Here is an easy way to get a quick overview on how modern server infrastructure works:

 

https://bitnami.com/kubernetes

 

 

You're right, indeed I somehow forgot to write down what the server needs to do. This server will be in my livingroom, connected to a UHD/4K tv.

  1. multimedia station to play movies, etc. (I guess Kodi or Plex, or something along those lines)
  2. file server for the network (~NAS)
  3. VPN server (OpenVPN) ~ still unsure which would be the best solution for this, a small linux distro dedicated running in a VM or docker
  4. last thing would, i want to create a VLAN, using VPN server give and connect about 10 desktops on 3-4 sites.

 

Yesterday (finally) I had sometime again, to continue the testing and playing around with it, and found out that HPE's hardware RAID (Marvell ####) is only supported my Windows. Installed ESXi and desperately was looking for RAID settings and realized I cannot setup. Also the native hardware can only do Raid 0, 1, 10.... where this time I wanted to go for RAID 5, but okay, RAID 10 is not such a big deal, but still i would prefer hardware RAID.

 

Also, had to realize, for ESXi to be effective, it's best to run it on a 5th drive in a Microserver, possible a SSD and then have the 4 HDD in RAID for VM. BTW, is ESXi really free of charge, because it's in a 60 days evaluation period.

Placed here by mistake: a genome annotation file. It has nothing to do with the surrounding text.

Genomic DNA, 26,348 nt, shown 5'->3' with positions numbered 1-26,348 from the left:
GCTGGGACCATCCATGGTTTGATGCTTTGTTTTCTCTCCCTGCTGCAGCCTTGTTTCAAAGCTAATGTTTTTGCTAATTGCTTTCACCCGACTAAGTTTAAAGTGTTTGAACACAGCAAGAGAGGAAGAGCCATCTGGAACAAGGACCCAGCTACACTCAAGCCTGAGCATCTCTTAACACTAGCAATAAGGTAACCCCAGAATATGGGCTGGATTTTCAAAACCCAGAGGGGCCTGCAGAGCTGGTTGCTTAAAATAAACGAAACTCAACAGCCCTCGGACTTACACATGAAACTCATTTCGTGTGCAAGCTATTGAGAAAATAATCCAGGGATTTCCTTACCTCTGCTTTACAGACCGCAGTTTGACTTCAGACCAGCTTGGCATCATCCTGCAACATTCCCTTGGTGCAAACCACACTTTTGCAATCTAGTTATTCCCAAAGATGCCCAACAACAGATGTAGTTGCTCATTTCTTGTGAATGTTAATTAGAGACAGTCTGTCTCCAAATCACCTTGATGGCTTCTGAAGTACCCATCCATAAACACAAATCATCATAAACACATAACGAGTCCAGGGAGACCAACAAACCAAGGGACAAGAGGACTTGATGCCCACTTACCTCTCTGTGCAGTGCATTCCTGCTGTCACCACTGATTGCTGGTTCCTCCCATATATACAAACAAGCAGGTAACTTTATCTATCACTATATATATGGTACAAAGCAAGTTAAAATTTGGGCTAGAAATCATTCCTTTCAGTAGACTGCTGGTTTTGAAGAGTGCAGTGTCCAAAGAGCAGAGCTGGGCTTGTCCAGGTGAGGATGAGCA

But what frustated me even more about ESXi (or i just missed the setting), that I still have to exactly determine the VCPU and VRAM for the VM-s, i thought it can handle that dynamically by now.

 

Most of you recommended Windows Server 2016. Some other recommended Windows 10 Enterprise LTSB. I will give a try to install LTSB later today/tomorrow. As far as I know it support Hyper-V also and technically would setup the VPN server inside Windows, or if that doesn't work, then a docker app, while the main tasks (file server, host, multimedia player) will be handled by the main OS.

 

Any body had experience with W10 enterprise LTSB? or is server 2016 the ultimately better? (also there is a price gap, while server edition is 150eur, enterprise is 80eur)

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Ready2018    21
1 hour ago, Class said: